Will Nanotech Save the Environment?

“Nanotechnology will reverse the harm done by the industrial revolution”.
Dr. Richard Smalley, head of the Nanotechnology Initiative at Rice University,

Reading about flying nanotubes and how science often goes off in strange, sometimes serendipitous, sometimes dangerous directions, one wonders where nanotech will land humankind environmentally? While I think the grey or green goo scenario is a little extreme, is it possible that nanotechnology will answer all our 1990’s environmental problems, or simply create a whole new bunch of difficult messes to clean up after?

“Molecular nanotechnology (MNT), the design and construction of macroscopic materials at the molecular level, will play a major part of solving the issues of both sustainable resource extraction and byproduct mitigation. Furthermore, MNT is the only technology that holds promise for achieving something like a sustainable First-World standard of living for the entire world” (Gillett 2002).

Possible ways for nanotechnology to address current environmental concerns include:

(a) Better catalysts and solid electrolytes for fuel cells, which can use fuels other than hydrogen at ambient temperatures;
(b) Defect-free materials, including composites based on defect-free fiber (such as nanotubes) matrices, yielding greater strength and reducing vehicular weight and fuel needs in transportation;
(c) High performance capacitors and batteries that would complement solar energy systems;
(d) Continued miniaturization (such continuing the trend from vacuum tube to transistor to microchip) reducing materials intensity, and in information and communications technology, continuing the progress towards the paperless office;
(e) Passive energy systems, such as electrochromic windows, that darken automatically as the intensity of sunlight increases;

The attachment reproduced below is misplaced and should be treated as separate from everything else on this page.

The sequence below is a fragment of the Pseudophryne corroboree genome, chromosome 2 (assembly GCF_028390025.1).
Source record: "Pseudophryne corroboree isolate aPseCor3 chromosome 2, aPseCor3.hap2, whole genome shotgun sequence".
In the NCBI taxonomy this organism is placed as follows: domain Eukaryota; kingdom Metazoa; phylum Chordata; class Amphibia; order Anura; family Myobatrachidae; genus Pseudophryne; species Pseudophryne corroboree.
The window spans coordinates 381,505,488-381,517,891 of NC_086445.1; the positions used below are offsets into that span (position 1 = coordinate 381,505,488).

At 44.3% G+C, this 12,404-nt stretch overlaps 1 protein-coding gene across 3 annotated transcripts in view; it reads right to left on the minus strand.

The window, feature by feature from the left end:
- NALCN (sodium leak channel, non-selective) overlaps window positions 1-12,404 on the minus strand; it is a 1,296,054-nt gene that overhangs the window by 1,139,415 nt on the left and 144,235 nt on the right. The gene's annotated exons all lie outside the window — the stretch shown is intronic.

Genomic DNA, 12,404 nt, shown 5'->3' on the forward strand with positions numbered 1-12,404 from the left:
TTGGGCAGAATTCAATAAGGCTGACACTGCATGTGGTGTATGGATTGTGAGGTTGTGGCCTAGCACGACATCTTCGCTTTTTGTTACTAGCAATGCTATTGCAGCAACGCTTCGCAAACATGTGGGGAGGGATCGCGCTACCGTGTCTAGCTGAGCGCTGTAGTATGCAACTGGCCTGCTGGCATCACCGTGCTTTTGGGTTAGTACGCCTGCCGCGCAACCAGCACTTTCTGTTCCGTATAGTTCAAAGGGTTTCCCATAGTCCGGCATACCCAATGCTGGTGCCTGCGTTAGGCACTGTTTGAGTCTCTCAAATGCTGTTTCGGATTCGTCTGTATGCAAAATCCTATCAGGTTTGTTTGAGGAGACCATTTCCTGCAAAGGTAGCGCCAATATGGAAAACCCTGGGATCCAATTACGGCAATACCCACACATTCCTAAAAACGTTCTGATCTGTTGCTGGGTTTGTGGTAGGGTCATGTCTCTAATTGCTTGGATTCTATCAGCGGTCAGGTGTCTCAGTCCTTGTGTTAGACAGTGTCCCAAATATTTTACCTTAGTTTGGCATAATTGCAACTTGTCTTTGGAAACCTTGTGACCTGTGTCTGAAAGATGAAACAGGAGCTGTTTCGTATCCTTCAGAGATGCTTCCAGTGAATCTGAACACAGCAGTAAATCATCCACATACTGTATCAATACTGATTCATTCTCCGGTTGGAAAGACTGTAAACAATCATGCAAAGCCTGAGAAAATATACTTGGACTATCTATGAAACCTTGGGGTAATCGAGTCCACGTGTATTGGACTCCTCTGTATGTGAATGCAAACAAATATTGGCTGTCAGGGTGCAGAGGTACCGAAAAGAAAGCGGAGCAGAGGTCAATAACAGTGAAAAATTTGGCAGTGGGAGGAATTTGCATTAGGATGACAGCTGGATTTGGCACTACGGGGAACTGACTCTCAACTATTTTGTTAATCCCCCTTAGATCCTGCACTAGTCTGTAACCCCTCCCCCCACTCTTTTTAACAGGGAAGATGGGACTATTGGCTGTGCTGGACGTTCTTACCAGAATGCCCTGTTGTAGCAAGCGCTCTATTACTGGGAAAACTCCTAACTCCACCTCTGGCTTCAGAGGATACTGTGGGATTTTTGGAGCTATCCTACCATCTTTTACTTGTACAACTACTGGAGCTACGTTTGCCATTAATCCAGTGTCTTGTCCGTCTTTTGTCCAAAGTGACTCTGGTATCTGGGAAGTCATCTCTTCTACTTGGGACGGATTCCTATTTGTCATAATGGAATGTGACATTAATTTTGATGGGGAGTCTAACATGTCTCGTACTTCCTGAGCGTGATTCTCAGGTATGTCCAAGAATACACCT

(f) Light emitting diodes emitting white light, which will make heat-yielding incandescent and fluorescent globes obsolete, and reduce air conditioning requirements;
(g) Thermo-electric devices for geothermal energy production;
(h) Super-strength materials in turbines and wind generation units, subject to storm damage;
(i) Photovoltaic materials that can be “painted” onto surfaces, such as roofs;
(j) Powdered oxide semi-conductors for destruction of pollutants;
(k) Artificial photosynthesis to harness solar energy;
(l) Semi-permeable membranes in which only certain dissolved substances, such as pollutants can cross the membrane barrier;
(m) Use of carbon aerogels as electrosorption electrodes for water purification;
(n) Improved ion exchange resins for extracting minerals from waste streams;
(o) Bio-waste as feedstock for the chemical industry

Gillett (2000) concludes “(i) the phase-out of fossil fuels will be well advanced in another decade, and nanotechnology will play a great role in that phase-out; (ii) the five-millennium era of locating anomalous deposits to “dig up and cook” for metals extraction is coming to its close, probably over the next few decades and certainly within the next century; and (iiii) over the long term as the “distributed fabrication” promised by molecular nanotechnology becomes realized, global energy consumption for transportation will also drop massively. If almost any artifact can be fabricated locally, no longer will it be necessary to ship raw materials and finished goods halfway around the world, with the enormous energy consumption this entails”. Ironically, he notes that this will presage a new Stone Age.

Chen, Chau Jeng (Jeremy) (undated) Nanotechnology – Magic of Century 21st. http://www.gwforecast.gwu.edu/index.asp

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